Significant amounts of money in the form of transfer fees cross borders annually, which raises the spectre of money laundering.

As such, attempts are being made to ensure there is better control of these transactions, from the beginning to the end, to guarantee that the monies are channelled to the intended recipients.

Emily Devlin, Fifa’s director of corporate legal and compliance division, said the world body is trying to manage the transfer fee process a little better and to essentially control the transactions from end to end.

“This is so that things like solidarity payments, which are very often not paid to the training clubs, are properly routed to them. We can see where the money is coming from, and where it is going,” said Devlin.

“Sports organisations and the authorities have to work constantly to try and keep up with how money is crossing borders, and how it is being used, as well as the processes (to launder money) used by criminals.

“I’m not saying criminals are involved in the transfer system, but the money should go to the right place.”

She was hopeful that Fifa’s Clearing House would spark a change and that stakeholders would see a “much more efficient and better system” in place.

Following Fifa’s council decision in 2018, the world body started working on the Clearing House with the vision of automating distribution and payments of training rewards between clubs.

According to Fifa, the Clearing House will be a separate entity under its full control, in charge of processing payments related to training rewards between clubs all around the world.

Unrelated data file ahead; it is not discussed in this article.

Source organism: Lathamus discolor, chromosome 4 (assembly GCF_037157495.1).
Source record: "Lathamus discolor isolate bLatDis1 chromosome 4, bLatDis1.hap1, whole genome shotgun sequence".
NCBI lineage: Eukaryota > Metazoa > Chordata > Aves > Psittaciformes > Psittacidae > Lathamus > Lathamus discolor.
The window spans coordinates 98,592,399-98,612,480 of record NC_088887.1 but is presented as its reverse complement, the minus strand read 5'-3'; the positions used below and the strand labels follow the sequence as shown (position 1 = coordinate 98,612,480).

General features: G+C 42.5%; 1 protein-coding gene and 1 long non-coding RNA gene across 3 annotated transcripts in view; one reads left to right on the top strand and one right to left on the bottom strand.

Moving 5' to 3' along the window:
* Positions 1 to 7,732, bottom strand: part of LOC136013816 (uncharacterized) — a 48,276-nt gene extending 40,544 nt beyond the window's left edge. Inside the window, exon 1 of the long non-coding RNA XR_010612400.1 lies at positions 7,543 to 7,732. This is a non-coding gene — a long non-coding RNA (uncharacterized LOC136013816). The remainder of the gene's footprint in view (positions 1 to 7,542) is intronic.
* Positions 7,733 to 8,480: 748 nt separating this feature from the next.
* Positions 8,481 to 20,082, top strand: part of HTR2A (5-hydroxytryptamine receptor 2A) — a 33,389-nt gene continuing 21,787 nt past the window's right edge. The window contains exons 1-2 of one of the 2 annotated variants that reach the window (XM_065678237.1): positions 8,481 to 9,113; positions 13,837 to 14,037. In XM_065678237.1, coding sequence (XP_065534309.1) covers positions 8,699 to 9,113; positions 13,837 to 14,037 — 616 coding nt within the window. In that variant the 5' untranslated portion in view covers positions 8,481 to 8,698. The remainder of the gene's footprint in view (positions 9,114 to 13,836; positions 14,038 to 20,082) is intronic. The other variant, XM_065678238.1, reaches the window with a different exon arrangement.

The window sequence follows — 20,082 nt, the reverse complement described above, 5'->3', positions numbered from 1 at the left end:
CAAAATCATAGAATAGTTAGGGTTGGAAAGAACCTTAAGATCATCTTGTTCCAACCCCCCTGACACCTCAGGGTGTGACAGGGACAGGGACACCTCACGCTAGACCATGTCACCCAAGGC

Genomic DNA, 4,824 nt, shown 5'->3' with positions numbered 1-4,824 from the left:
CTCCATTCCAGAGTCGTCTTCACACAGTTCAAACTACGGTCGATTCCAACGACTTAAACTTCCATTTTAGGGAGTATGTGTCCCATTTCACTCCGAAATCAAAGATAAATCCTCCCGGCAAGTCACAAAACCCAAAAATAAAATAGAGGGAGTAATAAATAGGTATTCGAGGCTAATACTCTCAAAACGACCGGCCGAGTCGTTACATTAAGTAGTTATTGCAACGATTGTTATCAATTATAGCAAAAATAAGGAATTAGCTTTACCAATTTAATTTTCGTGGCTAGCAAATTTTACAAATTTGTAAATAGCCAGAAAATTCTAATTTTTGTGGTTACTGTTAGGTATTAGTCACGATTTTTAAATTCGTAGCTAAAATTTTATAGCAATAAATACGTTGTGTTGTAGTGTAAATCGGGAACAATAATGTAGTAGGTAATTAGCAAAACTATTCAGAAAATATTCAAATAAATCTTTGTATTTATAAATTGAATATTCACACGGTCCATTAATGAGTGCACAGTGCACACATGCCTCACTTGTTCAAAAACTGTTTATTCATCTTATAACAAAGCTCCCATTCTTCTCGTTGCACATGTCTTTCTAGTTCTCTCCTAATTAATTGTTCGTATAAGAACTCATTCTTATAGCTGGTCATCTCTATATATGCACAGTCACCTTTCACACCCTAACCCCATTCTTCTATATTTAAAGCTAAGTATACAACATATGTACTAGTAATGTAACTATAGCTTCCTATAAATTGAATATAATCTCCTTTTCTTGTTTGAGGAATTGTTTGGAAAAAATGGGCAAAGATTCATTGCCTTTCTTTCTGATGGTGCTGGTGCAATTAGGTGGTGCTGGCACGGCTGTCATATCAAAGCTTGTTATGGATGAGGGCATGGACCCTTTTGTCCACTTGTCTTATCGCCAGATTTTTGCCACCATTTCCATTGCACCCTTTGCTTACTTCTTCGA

Devlin said this during yesterday’s session: ‘Name of the Game: Follow the Money’ in the on-going Sport Integrity Week 2021. The five-day event, which started on Monday, is organised by Sport Integrity Global Alliance (SIGA).

Twentytwo13 is the media partner for the global event.

Devlin also spoke about the realities revolving around football bribery.

“It’s hard to secure a conviction because very often, the nexus between the bribe and the advantage, is the missing part of the chain and so, the lure in that regard doesn’t help us in trying to get a bribery conviction.

“This is because sometimes it is hard to prove that the advantage taken was directly linked to the particular commercial advantage. That is a problem,” she added.

The other speakers at the session were Italy’s head of the 5th Division, Department for Public Security at the Ministry of Interior, Central Directorate of Criminal Police, Roberto Ribaudo; chair of the Organisation for Economic Co-operation and Development’s Working Group on Bribery in International Business Transactions, Drago Kos; and SIGA chief executive officer Emanuel Macedo de Medeiros.

Today’s topics will revolve around sports betting. To find out more about Sport Integrity Week 2021, visit SIGA’s website at